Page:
No matter when you’re heading out, you’ll leave less behind if you pack up almost everything calmly and neatly the night before you leave, versus in a tizzy 5 minutes before heading to the airport. Leave only the absolute essentials unpacked, place them next to the sink in the bathroom, and leave your packed suitcase in the bathroom as well. In the morning, toss the unpacked essentials in the bag and make your getaway, quickly and stress-free.

Happy travels!

Source: http://blog.elitemeetings.com/2017/02/7-ways-to-stop-forgetting-stuff-at-the-hotel/

10 Spring Wedding Ideas for 2017

Spring is upon us. To get us in the mood for bright flowers and longer days, here are 10 wedding ideas for Spring.



1. Lighthearted Wedding Invite


Some wedding themes, such as the incredibly popular "woodland" event, can work with every season. What changes about these themes is the color palette and surrounding details. We love the "foxy" example above with its muted color palette and more playful design. Another all-year staple is the floral wedding invite. Again, during fall and winter you might see florals in darker palettes and more formal illustrations. For spring weddings, you should highlight the sunnier days ahead with a vibrant and juicy palette.

2. Practical Destination Locales

If you want to have a destination wedding in a desert or Southern climate, spring might be a better choice than summer to keep yourself from melting in your wedding dress. This Palm Springs wedding (above) showcases the beauty of an outdoor event in a desert climate. However, this setting in August would be seriously uncomfortable.

3. Pretty Wedding Cakes

It's time to leave the rich jewel tones of winter behind and embrace wedding cakes decorated with sweet florals and pastel shades. This last winter, wedding cakes trended towards dark and metallic, so one that both looks and feels lighter will highlight the mood of your spring event.

4. Bridal Separates

For those brides in northern destinations, spring doesn't necessarily mean guaranteed warm and sunny weather. Although you certainly won't need a faux fur shrug, you also might not want a strapless gown for your outdoor ceremony. We're in love with bridal separates, not just for their chic aesthetic, but also their practicality. Pair a blush tulle skirt with an ever-so-slightly retro sweater for the ultimate spring wedding sophistication.

5. Farm Wedding Perfection

Weddings at local farms can be so charming during summer and fall, but we think there's something really magical about hosting them in the spring. With the budding leaves on trees and green pastures popping up, it's a significant and meaningful backdrop for your new life together. Plus, cute animals.

6. Rainy Day Preparation

Spring weddings have one big issue: the unpredictability of weather. And the old adage about rain being good luck is of little comfort when your guests are getting drenched. Spring days can go from sunny to apocalyptic rain showers in moments. Make sure to be prepared in a very stylish way by providing umbrellas to your guests in case of a sudden sprinkle. You can also incorporate colorful umbrellas into your ceremony and reception decor, or even your exit!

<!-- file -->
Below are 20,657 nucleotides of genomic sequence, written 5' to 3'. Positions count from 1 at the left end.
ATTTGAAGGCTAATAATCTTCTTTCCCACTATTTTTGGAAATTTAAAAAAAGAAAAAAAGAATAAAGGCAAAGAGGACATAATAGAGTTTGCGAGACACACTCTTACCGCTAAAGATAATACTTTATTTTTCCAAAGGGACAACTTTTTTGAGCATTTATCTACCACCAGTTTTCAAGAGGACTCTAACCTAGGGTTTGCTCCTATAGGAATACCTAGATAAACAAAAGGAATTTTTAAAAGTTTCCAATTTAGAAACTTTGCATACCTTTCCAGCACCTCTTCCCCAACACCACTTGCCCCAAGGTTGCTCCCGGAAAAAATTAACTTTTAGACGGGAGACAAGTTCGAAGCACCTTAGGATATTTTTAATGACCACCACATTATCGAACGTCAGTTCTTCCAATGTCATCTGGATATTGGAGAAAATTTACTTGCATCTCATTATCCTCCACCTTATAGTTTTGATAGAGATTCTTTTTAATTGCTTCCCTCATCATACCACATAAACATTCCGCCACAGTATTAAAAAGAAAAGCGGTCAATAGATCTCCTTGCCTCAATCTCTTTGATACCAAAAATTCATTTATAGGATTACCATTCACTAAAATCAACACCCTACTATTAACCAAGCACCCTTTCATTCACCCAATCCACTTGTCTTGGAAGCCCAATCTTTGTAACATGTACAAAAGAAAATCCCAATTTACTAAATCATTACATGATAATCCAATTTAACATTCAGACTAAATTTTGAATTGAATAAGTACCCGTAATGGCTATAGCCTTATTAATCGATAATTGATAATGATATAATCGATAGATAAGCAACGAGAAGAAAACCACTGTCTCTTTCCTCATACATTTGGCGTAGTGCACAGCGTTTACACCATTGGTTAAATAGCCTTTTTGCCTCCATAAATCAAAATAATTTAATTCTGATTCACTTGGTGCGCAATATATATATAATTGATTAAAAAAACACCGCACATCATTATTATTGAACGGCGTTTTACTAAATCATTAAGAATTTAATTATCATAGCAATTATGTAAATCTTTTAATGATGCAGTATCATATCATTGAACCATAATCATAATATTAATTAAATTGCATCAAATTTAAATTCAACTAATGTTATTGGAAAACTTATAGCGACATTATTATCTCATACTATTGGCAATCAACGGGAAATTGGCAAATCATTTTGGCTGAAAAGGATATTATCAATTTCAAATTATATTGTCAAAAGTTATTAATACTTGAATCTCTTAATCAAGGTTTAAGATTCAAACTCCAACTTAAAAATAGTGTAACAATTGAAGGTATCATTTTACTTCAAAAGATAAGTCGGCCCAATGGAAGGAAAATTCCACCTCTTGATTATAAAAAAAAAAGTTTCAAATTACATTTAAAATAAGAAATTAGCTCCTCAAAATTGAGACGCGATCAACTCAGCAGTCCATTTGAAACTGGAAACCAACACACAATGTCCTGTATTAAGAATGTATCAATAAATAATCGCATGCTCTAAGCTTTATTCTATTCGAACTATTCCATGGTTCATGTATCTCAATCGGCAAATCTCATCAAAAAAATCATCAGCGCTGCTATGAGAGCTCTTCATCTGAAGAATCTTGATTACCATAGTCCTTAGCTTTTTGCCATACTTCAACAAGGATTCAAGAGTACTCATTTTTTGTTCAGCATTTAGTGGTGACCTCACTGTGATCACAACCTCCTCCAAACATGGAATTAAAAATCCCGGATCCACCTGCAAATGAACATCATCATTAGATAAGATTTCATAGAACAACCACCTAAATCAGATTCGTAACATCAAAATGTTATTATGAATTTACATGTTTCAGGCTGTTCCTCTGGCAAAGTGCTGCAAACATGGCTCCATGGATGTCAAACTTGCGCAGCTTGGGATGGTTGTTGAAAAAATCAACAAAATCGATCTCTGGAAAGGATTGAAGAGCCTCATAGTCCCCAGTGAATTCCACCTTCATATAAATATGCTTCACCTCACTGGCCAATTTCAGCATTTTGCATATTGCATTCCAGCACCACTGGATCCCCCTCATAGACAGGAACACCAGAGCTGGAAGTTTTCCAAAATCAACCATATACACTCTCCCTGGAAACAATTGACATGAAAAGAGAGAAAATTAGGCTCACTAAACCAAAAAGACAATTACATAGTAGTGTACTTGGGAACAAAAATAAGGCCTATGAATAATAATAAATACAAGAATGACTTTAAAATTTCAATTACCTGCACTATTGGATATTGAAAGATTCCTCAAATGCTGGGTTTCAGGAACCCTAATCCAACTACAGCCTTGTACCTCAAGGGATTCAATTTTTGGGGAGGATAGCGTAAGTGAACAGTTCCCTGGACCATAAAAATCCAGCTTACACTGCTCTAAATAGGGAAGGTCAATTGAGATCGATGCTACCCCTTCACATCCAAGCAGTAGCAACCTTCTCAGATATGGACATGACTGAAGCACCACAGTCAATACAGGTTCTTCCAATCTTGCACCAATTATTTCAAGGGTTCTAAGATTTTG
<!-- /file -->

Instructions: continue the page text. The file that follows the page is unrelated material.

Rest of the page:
7. Focus on Greenery

Greenery-centric arrangements have grown so much in popularity over the last few years. However, for spring weddings these centerpieces and bouquets are even more appropriate. Particularly in early spring, flowers may not be in full swing yet, but leaves are. We love elegant greenery hanging installations as a way to transform a blank space into a spring paradise .

8. Spring-Inspired Flowers

For late spring weddings, bring on the tulips! This quintessential spring flower is often the first bloom to pop up and can be readily found during this time of year in a multitude of colors. This garden wedding centerpiece with orange tulips and carrots is a whimsical nod to spring, whereas the elegant boxed centerpiece reflects the bursting of fragrant gardens after a cold winter.

9. Herb Favors

While not all of your guests might have the green thumb necessary to nurture delicate flowers, everyone can grow herbs. Give your guests herbal favors either in seed packets or already potted starts that double as your centerpieces and reception decor.

10. Playful Details

The best spring wedding ideas are those that involve a whole lot of fun! Shake off the formality of winter events by adding playful details to your spring wedding. Throw in a pinwheel or two. Hand out lollipops. Create a dynamic kids' table that will make all the grown-ups green with envy. Spring weddings are the perfect time of year to play with whimsy.


Source: ​http://www.mywedding.com/wedding-ideas/colors-themes/10-trending-spring-wedding-ideas/
Picture Credit: http://img.huffingtonpost.com/asset/,scalefit_600_noupscale/56e9b0981500002a000b2411.jpeg

5 Conversations to Have Before Getting Married



Maybe you're in premarital counseling right now, or maybe it's the last thing on your mind. Either way, you already know there are a few touchy issues engaged couples are "supposed" to talk about before making it official. Well, we asked a few seasoned couples therapists to tell it to us straight. They mapped out the tough talks to have with your soon-to-be spouse before heading down the aisle, so consider this your guide to counseling yourselves.